The colourful and celebrity-filled history of Riviera Country Club

This week’s venue for the Genesis Invitational is not only accustomed to hosting famous golfing names – it’s also a haven for the rich and famous.

If you need any clues about the history of Riviera Country Club the surrounding geography ought to help you out.

The fact the club is in Los Angeles is one thing, but Sunset Boulevard is a block north and Pacific Pallisades lies between the course and the Pacific Ocean.

The former is a cultural, as well as geographic, icon of the City of Angels - a 22 mile-long highway long-associated with the aspirational nature of La La Land.

The latter is home to celebrities seeking refuge from the limelight and features in TV shows such as Modern Family, Curb Your Enthusiasm and Saved by the Bell.

Naturally the club itself has welcomed plenty of famous faces.

Ahead of the Genesis Invitational, here's the pick of the most glittering elements of the Riviera story.


Opened in 1926, the course, then known as the Los Angeles Athletic Club, was one of the most expensively built at the time, but the money was easily generated amid a widespread mood of excitement for the sport.

That said, the Riviera architects George C Thomas and William P Bell were more or less Californian specialists rather than an integral part of that golden age boom.

In subsequent years the club became playground to the first wave of movie stars, then to cinema's own golden age, and today it remains where Hollywood and TV's top stars like to hang out.

In 2011 Hollywood Reporter indicated that it takes "good words from powerful friends" and "big bucks" to gain entry - it reported that the Riviera CC initiation fee was $250,000.

The early movie stars

Douglas Fairbanks and Mary Pickford were not only titans of the movie industry as it moved from the silent era to the talkies, they were also early pioneers of Hollywood's love affair with golf at Riviera, even introducing their friends Charlie Chaplin and Harold Lloyd to the course.

It was a dizzy period of time, when Walt Disney was a member, when Errol Flynn was arrested for trying to seduce a married woman in the clubhouse, and when the reclusive Greta Garbo would wander onto the course at night from her house situated alongside the course perimeter.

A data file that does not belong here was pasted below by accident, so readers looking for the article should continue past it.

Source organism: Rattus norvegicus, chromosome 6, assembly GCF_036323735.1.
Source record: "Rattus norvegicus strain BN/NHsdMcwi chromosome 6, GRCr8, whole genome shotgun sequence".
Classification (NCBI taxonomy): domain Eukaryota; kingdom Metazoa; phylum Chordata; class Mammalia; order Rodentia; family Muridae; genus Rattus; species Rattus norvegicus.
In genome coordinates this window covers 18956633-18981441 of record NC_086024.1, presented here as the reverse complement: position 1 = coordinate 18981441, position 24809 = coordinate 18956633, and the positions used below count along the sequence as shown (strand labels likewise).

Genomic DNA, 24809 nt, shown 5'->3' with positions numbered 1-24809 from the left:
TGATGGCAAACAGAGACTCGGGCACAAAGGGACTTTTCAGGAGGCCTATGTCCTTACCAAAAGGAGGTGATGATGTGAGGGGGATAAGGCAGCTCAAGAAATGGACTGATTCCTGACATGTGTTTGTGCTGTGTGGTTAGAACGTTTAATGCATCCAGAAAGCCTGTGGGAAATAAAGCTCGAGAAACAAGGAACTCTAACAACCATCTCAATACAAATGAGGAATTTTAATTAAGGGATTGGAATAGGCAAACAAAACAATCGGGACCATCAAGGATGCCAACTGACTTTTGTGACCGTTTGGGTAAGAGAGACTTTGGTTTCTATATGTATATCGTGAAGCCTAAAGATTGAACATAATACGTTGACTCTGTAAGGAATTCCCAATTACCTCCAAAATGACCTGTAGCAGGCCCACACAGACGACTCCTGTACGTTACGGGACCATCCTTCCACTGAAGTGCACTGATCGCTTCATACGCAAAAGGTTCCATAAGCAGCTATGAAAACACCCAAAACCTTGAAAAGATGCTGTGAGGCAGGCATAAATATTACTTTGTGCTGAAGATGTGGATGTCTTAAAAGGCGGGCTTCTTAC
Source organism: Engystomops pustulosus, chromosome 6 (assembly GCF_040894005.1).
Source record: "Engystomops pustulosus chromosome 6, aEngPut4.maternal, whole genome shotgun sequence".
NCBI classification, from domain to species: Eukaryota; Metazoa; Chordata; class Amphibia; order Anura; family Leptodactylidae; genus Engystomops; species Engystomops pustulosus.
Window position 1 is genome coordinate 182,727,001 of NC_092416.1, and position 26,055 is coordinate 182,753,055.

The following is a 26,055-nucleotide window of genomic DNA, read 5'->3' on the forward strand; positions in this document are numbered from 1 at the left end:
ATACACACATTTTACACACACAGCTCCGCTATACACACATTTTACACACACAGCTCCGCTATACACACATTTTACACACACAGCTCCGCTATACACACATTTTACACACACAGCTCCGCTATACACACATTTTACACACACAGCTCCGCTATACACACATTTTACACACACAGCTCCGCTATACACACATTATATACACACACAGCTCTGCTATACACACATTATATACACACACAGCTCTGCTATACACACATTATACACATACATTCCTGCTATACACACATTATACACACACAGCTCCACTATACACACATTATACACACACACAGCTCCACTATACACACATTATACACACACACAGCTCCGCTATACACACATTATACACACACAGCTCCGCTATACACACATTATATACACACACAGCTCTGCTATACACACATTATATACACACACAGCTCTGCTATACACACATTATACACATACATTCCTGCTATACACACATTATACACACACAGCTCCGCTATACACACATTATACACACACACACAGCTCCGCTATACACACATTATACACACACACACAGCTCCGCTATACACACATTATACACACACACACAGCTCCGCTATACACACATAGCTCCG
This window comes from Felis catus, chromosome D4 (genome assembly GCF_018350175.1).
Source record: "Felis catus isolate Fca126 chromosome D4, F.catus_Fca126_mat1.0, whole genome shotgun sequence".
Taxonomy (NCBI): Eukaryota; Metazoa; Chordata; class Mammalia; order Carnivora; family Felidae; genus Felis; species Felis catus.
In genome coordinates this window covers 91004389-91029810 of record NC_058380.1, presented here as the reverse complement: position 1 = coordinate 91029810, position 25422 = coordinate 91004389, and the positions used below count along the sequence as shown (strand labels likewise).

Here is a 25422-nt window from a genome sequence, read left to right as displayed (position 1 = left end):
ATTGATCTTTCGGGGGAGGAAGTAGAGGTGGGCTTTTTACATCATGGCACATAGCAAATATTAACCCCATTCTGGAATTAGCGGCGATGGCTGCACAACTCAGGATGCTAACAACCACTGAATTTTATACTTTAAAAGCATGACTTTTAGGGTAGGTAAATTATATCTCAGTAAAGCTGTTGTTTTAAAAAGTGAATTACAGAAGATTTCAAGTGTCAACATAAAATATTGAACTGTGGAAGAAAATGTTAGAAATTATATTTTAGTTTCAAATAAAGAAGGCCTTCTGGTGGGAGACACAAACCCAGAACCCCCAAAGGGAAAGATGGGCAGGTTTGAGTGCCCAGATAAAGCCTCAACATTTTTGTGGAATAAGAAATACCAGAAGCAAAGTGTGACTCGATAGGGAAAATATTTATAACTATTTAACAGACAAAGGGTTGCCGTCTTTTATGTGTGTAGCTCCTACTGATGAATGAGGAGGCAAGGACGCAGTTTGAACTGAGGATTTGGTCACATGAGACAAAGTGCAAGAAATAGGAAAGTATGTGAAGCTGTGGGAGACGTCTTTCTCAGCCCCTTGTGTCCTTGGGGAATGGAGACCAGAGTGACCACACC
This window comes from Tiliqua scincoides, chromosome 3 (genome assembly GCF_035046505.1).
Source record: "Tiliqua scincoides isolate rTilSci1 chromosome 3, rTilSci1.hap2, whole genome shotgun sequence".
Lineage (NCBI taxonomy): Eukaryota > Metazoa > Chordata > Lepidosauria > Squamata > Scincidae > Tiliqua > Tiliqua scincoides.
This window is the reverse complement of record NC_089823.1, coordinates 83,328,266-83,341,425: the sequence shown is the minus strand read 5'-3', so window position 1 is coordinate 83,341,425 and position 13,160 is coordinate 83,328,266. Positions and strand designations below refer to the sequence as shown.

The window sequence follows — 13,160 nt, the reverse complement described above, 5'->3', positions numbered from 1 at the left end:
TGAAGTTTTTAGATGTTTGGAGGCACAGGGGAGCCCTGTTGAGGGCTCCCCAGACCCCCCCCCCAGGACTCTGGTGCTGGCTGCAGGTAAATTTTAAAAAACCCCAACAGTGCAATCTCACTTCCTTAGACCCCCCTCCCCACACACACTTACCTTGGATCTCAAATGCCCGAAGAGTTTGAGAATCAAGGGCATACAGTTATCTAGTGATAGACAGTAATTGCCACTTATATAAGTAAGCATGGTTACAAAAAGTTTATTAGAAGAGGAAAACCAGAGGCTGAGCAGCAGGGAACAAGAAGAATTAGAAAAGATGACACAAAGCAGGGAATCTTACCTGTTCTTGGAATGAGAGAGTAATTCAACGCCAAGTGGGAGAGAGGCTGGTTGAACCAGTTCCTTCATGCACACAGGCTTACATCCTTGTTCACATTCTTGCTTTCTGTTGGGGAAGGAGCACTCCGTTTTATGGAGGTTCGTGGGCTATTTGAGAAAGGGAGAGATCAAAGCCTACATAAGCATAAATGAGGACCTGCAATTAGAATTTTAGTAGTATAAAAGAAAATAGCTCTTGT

Cinema's boom period

Perhaps the man best linking this era and Riviera is Humphrey Bogart.

The craggy-faced actor was fond of propping himself against a sycamore tree on the 13th hole, sipping from a flask of bourbon, and watching the pros in the LA Open, as the Genesis Invitational was then known.

To this day the tree is referred to as "Bogey's Tree".

Meanwhile, the 12th is known as "The Tarzan Hole" in some circles, after Jack Nicholson grabbed a bunch of vines in frustration after a poorly executed 5-iron.

"They pulled me back," he told Golf Digest. "Lifted me straight up in the air so I was flying around for a few seconds before I came down."

(The original Tarzan, Johnny Weismuller was, perhaps inevitably, also a member.)

The Riviera clubhouse has welcomed many famous faces.
The Riviera clubhouse has welcomed many famous faces.

Dean Martin was a committed golfer, good enough to shoot even-par on the back nine, and one who preferred to play with good players, rather than hackers, in a bid to improve his own game.

Pictures of the likes of Bing Crosby, Bob Hope, Gregory Peck and many of those mentioned above still hang on on the clubhouse walls.

Riviera as a location

The club has not only welcomed actors when they are playing themselves, but also when they are playing someone else.

As far back as 1927 it stood in for Oakmont in the silent movie Spring Fever, a comedy about golf that starred the great Joan Crawford.

The 1951 film Follow the Sun was a biography of Ben Hogan starring Glenn Ford featuring cameos from Sam Snead, Cary Middlecoff, Jimmy Demaret, the great man himself, and also Riviera.

The club is vital to the Hogan story, being one of the many venues nicknamed "Hogan's Alley", to honour his three wins there.

The track also featured in the Jerry Lewis/Dean Martin vehicle The Caddy, and Pat and Mike which starred Katherine Hepburn and Babe Zaharias, arguably the greatest female golfer of all time - so good, in fact, she twice played the LA Open at Riviera.

The club's Equestrian Center also hosted the 1932 Olympics and was where Elizabeth Taylor learned to ride ahead of her performance in the Oscar-winning National Velvet.

In all, the course has 18 locations references on IMDB which includes episodes of iconic shows The A Team, Charlie's Angels, Dynasty and The Rockford Files.

Hollywood and TV today

Most Riviera members, naturally, favour the correct golfing attire.

But Columbo, better known as actor Peter Falk, showed up one time in clothes that were deemed so Columbo-esque he was mistaken for a caddie.

Adam Sandler, star of Happy Gilmore, is a member, but presumably doesn't take a running jump at his tee shots.

Happy Gilmore's comeback 25 years on

Larry David, creator of Seinfeld and writer/performer in Curb Your Enthusiasm, is a member at Riviera, has shot 38 on the back nine and is rumoured to have made his first hole-in-one there.

A number of scenes from Curb have been inspired by the club (including the "Black Swan" episode) and a few more have even been filmed there.

Other recent celebrities who play the course as members include Hugh Grant, Luke Wilson, Dennis Quaid, Mark Wahlberg, and NFL superstar Tom Brady, whilst Stephen Speilberg, Tom Cruise and Whoopi Goldberg are among those whose houses have overlooked the fairways and greens.

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